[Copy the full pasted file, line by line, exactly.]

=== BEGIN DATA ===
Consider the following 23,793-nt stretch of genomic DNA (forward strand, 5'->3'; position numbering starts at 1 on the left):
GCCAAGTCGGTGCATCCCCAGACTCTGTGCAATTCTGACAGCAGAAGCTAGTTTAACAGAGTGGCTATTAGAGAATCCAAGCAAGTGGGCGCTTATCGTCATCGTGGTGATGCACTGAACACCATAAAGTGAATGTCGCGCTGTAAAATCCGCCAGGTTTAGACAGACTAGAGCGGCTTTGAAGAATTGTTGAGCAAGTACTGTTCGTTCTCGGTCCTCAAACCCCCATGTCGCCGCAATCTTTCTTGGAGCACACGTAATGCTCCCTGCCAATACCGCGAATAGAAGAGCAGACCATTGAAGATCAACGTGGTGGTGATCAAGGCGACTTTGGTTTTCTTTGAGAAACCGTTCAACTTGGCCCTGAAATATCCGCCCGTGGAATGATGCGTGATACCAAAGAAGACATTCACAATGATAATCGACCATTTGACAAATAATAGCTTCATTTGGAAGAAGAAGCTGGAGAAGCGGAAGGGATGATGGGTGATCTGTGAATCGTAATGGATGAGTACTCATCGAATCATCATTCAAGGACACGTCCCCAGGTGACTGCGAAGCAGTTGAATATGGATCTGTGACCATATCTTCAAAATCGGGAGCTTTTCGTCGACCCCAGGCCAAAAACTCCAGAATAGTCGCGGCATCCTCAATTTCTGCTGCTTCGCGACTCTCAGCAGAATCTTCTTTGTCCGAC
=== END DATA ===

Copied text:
Consider the following 23,793-nt stretch of genomic DNA (forward strand, 5'->3'; position numbering starts at 1 on the left):
GCCAAGTCGGTGCATCCCCAGACTCTGTGCAATTCTGACAGCAGAAGCTAGTTTAACAGAGTGGCTATTAGAGAATCCAAGCAAGTGGGCGCTTATCGTCATCGTGGTGATGCACTGAACACCATAAAGTGAATGTCGCGCTGTAAAATCCGCCAGGTTTAGACAGACTAGAGCGGCTTTGAAGAATTGTTGAGCAAGTACTGTTCGTTCTCGGTCCTCAAACCCCCATGTCGCCGCAATCTTTCTTGGAGCACACGTAATGCTCCCTGCCAATACCGCGAATAGAAGAGCAGACCATTGAAGATCAACGTGGTGGTGATCAAGGCGACTTTGGTTTTCTTTGAGAAACCGTTCAACTTGGCCCTGAAATATCCGCCCGTGGAATGATGCGTGATACCAAAGAAGACATTCACAATGATAATCGACCATTTGACAAATAATAGCTTCATTTGGAAGAAGAAGCTGGAGAAGCGGAAGGGATGATGGGTGATCTGTGAATCGTAATGGATGAGTACTCATCGAATCATCATTCAAGGACACGTCCCCAGGTGACTGCGAAGCAGTTGAATATGGATCTGTGACCATATCTTCAAAATCGGGAGCTTTTCGTCGACCCCAGGCCAAAAACTCCAGAATAGTCGCGGCATCCTCAATTTCTGCTGCTTCGCGACTCTCAGCAGAATCTTCTTTGTCCGAC